Christine DesanMaking Money: Coin, Currency, and the Coming of Capitalism

Oxford University Press, 2015

by Siobhan Barco on August 25, 2015

Christine Desan

View on Amazon

Christine Desan, teaches about the international monetary system, the constitutional law of money, constitutional history, political economy, and legal theory at Harvard Law School. In this podcast we discuss her new book, Making Money: Coin, Currency, and the Coming of Capitalism (Oxford University Press, 2015).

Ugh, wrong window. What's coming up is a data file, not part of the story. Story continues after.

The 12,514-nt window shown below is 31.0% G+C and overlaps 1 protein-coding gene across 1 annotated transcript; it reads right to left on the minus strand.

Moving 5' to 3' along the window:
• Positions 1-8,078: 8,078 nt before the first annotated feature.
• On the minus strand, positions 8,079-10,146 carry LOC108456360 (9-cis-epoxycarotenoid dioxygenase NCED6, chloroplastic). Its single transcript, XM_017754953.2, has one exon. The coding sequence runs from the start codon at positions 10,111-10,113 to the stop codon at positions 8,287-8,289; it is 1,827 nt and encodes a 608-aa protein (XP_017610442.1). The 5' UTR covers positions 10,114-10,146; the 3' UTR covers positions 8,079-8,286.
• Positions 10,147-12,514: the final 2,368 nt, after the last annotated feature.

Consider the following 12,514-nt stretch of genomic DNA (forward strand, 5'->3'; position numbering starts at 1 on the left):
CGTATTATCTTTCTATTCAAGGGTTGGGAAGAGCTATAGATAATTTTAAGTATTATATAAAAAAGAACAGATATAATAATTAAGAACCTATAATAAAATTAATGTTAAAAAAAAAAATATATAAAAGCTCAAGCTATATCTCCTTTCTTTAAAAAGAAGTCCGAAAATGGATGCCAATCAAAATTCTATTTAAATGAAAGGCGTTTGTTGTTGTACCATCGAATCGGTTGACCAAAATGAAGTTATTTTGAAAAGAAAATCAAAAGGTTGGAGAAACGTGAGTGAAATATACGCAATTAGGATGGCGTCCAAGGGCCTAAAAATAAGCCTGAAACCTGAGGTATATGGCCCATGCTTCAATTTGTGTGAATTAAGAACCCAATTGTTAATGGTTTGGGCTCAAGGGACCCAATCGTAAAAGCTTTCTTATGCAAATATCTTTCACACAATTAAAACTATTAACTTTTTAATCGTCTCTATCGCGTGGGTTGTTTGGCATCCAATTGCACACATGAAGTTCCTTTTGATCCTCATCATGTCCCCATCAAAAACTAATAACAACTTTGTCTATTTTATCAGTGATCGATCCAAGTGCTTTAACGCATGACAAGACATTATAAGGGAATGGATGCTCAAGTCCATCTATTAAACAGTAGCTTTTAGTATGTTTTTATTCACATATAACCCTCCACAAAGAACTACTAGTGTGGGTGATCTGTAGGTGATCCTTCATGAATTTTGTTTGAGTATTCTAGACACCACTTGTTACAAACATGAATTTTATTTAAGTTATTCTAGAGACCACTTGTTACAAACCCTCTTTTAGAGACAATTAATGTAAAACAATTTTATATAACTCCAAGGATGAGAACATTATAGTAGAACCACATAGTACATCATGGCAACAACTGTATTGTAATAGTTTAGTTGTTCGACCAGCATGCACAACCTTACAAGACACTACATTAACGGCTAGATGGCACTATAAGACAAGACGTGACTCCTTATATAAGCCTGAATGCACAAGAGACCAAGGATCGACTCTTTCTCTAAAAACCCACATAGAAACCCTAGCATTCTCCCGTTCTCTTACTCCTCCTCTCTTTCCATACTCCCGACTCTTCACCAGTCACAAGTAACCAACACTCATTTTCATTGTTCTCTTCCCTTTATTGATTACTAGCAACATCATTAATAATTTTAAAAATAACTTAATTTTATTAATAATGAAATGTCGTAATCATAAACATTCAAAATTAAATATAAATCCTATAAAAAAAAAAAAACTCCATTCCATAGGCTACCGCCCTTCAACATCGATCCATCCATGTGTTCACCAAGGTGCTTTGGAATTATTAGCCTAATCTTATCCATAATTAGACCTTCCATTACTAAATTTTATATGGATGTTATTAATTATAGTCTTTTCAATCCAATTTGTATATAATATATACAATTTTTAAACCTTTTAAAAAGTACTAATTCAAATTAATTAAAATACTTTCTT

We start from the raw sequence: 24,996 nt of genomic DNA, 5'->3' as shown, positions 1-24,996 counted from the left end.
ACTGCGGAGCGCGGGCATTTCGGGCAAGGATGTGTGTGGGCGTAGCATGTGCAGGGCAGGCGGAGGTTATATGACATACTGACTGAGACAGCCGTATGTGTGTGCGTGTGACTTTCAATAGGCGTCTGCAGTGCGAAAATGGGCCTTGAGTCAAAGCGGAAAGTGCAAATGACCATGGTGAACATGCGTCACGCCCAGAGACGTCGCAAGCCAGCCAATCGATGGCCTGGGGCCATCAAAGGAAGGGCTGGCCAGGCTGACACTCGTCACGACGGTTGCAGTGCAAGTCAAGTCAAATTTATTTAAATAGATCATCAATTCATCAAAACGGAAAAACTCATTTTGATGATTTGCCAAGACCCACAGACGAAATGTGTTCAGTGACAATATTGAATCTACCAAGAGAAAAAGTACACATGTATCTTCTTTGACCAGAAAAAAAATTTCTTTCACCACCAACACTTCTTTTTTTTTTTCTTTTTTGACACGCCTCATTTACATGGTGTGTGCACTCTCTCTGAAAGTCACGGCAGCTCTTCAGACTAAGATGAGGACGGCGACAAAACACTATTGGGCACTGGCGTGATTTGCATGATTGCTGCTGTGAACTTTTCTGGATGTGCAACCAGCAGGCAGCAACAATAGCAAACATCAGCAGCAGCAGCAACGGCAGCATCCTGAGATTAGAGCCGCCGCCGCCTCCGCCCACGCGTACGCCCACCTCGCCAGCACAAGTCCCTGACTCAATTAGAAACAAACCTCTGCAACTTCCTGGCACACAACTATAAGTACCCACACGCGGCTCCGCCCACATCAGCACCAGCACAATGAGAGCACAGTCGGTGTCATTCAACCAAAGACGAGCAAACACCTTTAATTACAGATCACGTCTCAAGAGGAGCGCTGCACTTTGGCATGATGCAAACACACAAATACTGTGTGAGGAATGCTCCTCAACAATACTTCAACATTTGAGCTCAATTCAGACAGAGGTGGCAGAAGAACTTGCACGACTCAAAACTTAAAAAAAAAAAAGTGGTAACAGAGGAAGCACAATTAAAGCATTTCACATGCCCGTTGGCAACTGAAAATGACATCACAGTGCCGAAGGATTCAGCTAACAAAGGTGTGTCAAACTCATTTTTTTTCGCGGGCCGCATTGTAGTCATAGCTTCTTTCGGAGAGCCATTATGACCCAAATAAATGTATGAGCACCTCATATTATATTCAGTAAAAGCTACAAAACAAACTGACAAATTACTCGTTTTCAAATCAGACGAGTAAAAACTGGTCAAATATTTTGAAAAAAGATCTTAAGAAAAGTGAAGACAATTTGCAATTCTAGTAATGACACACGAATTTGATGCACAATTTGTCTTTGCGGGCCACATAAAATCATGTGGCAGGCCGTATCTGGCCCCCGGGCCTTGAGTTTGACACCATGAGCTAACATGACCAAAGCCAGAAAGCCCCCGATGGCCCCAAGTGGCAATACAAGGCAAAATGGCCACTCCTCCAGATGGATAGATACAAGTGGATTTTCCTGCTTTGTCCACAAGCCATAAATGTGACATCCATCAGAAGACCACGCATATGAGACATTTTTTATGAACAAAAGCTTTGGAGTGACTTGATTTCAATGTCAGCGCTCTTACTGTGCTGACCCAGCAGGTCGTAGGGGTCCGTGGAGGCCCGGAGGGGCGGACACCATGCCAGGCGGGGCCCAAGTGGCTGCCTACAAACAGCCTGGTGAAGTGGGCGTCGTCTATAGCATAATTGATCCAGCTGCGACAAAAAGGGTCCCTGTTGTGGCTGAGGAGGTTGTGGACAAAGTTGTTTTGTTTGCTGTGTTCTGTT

Per the books jacket, "Money travels the modern world in disguise. It looks like a convention of human exchange – a commodity like gold or a medium like language. But its history reveals that money is a very different matter. It is an institution engineered by political communities to mark and mobilize resources. As societies change the way they create money, they change the market itself – along with the rules that structure it, the politics and ideas that shape it, and the benefits that flow from it. One particularly dramatic transformation in money's design brought capitalism to England. For centuries, the English government monopolized money's creation. The Crown sold people coin for a fee in exchange for silver and gold. "Commodity money" was a fragile and difficult medium; the first half of the book considers the kinds of exchange and credit it invited, as well as the politics it engendered. Capitalism arrived when the English reinvented money at the end of the 17th century. When it established the Bank of England, the government shared its monopoly over money creation for the first time with private investors, institutionalizing their self-interest as the pump that would produce the money supply. The second half of the book considers the monetary revolution that brought unprecedented possibilities and problems. The invention of circulating public debt, the breakdown of commodity money, the rise of commercial bank currency, and the coalescence of ideological commitments that came to be identified with the Gold Standard – all contributed to the abundant and unstable medium that is modern money. All flowed as well from a collision between the individual incentives and public claims at the heart of the system. The drama had constitutional dimension: money, as its history reveals, is a mode of governance in a material world. That character undermines claims in economics about money's neutrality. The monetary design innovated in England would later spread, producing the global architecture of modern money."